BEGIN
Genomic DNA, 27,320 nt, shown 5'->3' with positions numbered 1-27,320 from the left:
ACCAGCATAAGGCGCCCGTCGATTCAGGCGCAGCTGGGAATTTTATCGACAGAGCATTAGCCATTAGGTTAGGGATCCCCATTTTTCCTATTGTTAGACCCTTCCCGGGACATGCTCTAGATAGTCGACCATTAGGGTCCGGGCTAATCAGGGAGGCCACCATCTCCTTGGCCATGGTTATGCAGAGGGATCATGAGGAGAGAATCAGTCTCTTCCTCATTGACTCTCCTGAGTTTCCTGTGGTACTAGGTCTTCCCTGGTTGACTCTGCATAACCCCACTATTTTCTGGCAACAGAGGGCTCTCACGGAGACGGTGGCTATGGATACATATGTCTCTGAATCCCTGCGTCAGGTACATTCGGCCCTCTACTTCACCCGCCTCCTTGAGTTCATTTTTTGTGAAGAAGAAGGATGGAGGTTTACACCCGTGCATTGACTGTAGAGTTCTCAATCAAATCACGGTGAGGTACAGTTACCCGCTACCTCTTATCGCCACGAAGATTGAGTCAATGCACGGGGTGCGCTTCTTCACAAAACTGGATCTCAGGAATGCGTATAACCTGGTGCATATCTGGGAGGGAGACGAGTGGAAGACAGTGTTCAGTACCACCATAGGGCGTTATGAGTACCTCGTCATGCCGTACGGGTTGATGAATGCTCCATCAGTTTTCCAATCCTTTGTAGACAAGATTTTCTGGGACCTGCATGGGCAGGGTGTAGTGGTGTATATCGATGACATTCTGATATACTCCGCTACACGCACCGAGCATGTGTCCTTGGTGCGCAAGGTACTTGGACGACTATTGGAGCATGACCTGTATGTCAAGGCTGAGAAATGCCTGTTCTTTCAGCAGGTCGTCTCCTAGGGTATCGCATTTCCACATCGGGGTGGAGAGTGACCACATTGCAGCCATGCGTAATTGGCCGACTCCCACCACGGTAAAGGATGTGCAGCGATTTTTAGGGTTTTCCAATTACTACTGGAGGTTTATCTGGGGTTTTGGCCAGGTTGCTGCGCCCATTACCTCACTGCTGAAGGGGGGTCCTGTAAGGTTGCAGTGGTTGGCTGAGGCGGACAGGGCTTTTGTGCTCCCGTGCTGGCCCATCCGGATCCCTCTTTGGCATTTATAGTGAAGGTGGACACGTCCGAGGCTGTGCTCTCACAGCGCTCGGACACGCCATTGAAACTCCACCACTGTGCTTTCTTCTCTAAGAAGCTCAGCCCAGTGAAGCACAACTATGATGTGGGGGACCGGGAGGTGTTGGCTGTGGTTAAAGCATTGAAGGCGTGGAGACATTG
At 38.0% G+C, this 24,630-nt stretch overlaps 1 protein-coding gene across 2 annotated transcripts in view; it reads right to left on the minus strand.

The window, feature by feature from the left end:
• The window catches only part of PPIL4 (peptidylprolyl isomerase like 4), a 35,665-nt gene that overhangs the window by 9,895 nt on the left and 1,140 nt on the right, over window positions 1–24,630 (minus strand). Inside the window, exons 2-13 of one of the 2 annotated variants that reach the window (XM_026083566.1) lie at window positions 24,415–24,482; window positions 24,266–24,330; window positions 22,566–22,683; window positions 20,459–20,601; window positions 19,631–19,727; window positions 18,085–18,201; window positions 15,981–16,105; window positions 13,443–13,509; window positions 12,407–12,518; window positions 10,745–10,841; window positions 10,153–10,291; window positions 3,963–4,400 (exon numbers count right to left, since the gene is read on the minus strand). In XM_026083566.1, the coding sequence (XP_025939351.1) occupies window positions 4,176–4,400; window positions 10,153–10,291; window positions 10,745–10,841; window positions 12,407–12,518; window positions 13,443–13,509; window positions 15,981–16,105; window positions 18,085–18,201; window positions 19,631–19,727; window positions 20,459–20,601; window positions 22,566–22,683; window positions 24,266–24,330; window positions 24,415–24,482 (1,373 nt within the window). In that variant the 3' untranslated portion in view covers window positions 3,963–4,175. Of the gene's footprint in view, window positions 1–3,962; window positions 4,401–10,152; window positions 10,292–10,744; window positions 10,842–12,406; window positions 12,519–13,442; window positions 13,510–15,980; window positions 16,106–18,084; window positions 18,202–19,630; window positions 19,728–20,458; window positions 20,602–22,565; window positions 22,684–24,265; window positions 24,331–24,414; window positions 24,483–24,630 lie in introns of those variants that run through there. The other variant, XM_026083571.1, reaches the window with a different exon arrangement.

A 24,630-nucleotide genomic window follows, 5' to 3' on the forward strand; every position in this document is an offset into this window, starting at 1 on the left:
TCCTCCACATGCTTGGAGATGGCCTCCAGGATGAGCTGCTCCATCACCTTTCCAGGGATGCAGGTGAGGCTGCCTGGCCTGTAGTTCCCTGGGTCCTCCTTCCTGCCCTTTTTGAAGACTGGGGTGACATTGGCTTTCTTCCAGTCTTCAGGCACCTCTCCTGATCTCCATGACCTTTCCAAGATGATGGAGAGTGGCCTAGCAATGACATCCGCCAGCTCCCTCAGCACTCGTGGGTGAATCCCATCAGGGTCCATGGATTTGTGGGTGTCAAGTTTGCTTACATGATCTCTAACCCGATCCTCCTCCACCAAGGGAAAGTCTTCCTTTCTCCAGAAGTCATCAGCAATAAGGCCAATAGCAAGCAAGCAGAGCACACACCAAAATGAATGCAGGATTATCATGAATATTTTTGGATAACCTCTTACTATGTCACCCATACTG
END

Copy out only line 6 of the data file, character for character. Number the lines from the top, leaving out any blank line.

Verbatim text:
A 24,630-nucleotide genomic window follows, 5' to 3' on the forward strand; every position in this document is an offset into this window, starting at 1 on the left: